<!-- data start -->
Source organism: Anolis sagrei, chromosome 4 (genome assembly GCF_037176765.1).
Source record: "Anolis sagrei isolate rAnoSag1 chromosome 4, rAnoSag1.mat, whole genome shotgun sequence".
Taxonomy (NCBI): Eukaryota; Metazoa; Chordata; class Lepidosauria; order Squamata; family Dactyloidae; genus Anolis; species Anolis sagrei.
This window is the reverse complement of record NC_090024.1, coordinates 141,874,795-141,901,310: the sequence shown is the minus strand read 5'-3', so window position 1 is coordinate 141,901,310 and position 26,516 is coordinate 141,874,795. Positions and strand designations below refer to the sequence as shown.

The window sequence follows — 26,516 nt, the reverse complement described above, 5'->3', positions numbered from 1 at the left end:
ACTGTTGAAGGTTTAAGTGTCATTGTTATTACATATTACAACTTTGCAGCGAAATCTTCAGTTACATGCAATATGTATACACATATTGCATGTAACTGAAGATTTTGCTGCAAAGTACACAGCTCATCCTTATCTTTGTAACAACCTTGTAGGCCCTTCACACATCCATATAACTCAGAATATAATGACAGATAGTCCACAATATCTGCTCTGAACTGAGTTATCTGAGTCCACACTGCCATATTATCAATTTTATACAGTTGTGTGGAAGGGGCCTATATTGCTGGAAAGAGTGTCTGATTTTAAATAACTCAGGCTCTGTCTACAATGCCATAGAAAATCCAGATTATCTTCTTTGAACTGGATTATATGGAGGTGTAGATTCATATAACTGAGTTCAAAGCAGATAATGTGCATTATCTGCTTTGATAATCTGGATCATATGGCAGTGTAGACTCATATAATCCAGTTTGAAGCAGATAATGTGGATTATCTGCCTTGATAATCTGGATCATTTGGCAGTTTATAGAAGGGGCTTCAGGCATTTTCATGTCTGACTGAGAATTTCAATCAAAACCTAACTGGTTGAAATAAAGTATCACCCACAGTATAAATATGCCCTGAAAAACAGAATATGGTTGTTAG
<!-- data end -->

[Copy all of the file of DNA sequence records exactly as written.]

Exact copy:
Source organism: Anolis sagrei, chromosome 4 (genome assembly GCF_037176765.1).
Source record: "Anolis sagrei isolate rAnoSag1 chromosome 4, rAnoSag1.mat, whole genome shotgun sequence".
Taxonomy (NCBI): Eukaryota; Metazoa; Chordata; class Lepidosauria; order Squamata; family Dactyloidae; genus Anolis; species Anolis sagrei.
This window is the reverse complement of record NC_090024.1, coordinates 141,874,795-141,901,310: the sequence shown is the minus strand read 5'-3', so window position 1 is coordinate 141,901,310 and position 26,516 is coordinate 141,874,795. Positions and strand designations below refer to the sequence as shown.

The window sequence follows — 26,516 nt, the reverse complement described above, 5'->3', positions numbered from 1 at the left end:
ACTGTTGAAGGTTTAAGTGTCATTGTTATTACATATTACAACTTTGCAGCGAAATCTTCAGTTACATGCAATATGTATACACATATTGCATGTAACTGAAGATTTTGCTGCAAAGTACACAGCTCATCCTTATCTTTGTAACAACCTTGTAGGCCCTTCACACATCCATATAACTCAGAATATAATGACAGATAGTCCACAATATCTGCTCTGAACTGAGTTATCTGAGTCCACACTGCCATATTATCAATTTTATACAGTTGTGTGGAAGGGGCCTATATTGCTGGAAAGAGTGTCTGATTTTAAATAACTCAGGCTCTGTCTACAATGCCATAGAAAATCCAGATTATCTTCTTTGAACTGGATTATATGGAGGTGTAGATTCATATAACTGAGTTCAAAGCAGATAATGTGCATTATCTGCTTTGATAATCTGGATCATATGGCAGTGTAGACTCATATAATCCAGTTTGAAGCAGATAATGTGGATTATCTGCCTTGATAATCTGGATCATTTGGCAGTTTATAGAAGGGGCTTCAGGCATTTTCATGTCTGACTGAGAATTTCAATCAAAACCTAACTGGTTGAAATAAAGTATCACCCACAGTATAAATATGCCCTGAAAAACAGAATATGGTTGTTAG